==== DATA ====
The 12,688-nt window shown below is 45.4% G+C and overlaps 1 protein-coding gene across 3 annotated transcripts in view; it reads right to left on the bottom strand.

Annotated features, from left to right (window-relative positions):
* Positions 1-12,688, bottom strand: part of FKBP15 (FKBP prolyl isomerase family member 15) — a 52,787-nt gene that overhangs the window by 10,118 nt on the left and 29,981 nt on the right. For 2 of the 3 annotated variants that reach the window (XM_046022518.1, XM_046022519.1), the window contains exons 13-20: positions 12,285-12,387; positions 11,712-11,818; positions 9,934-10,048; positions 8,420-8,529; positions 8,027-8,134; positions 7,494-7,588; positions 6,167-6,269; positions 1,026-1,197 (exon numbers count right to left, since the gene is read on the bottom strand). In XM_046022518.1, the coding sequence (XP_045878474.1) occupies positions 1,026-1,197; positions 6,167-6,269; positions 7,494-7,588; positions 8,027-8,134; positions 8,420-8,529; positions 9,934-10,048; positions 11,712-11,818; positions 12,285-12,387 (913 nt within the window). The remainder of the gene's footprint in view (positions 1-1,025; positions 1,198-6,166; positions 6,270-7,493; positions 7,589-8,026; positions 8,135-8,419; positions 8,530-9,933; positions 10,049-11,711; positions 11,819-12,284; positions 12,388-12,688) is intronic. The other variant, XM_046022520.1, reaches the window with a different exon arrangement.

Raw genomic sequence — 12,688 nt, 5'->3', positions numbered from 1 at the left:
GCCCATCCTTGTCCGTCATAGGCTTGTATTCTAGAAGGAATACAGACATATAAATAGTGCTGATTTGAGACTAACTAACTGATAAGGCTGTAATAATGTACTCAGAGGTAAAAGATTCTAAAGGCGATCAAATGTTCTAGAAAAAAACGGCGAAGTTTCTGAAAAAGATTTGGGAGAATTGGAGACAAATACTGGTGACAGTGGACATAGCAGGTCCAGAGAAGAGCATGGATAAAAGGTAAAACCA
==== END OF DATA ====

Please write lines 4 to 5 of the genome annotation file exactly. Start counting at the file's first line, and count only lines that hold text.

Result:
Raw genomic sequence — 12,688 nt, 5'->3', positions numbered from 1 at the left:
GCCCATCCTTGTCCGTCATAGGCTTGTATTCTAGAAGGAATACAGACATATAAATAGTGCTGATTTGAGACTAACTAACTGATAAGGCTGTAATAATGTACTCAGAGGTAAAAGATTCTAAAGGCGATCAAATGTTCTAGAAAAAAACGGCGAAGTTTCTGAAAAAGATTTGGGAGAATTGGAGACAAATACTGGTGACAGTGGACATAGCAGGTCCAGAGAAGAGCATGGATAAAAGGTAAAACCA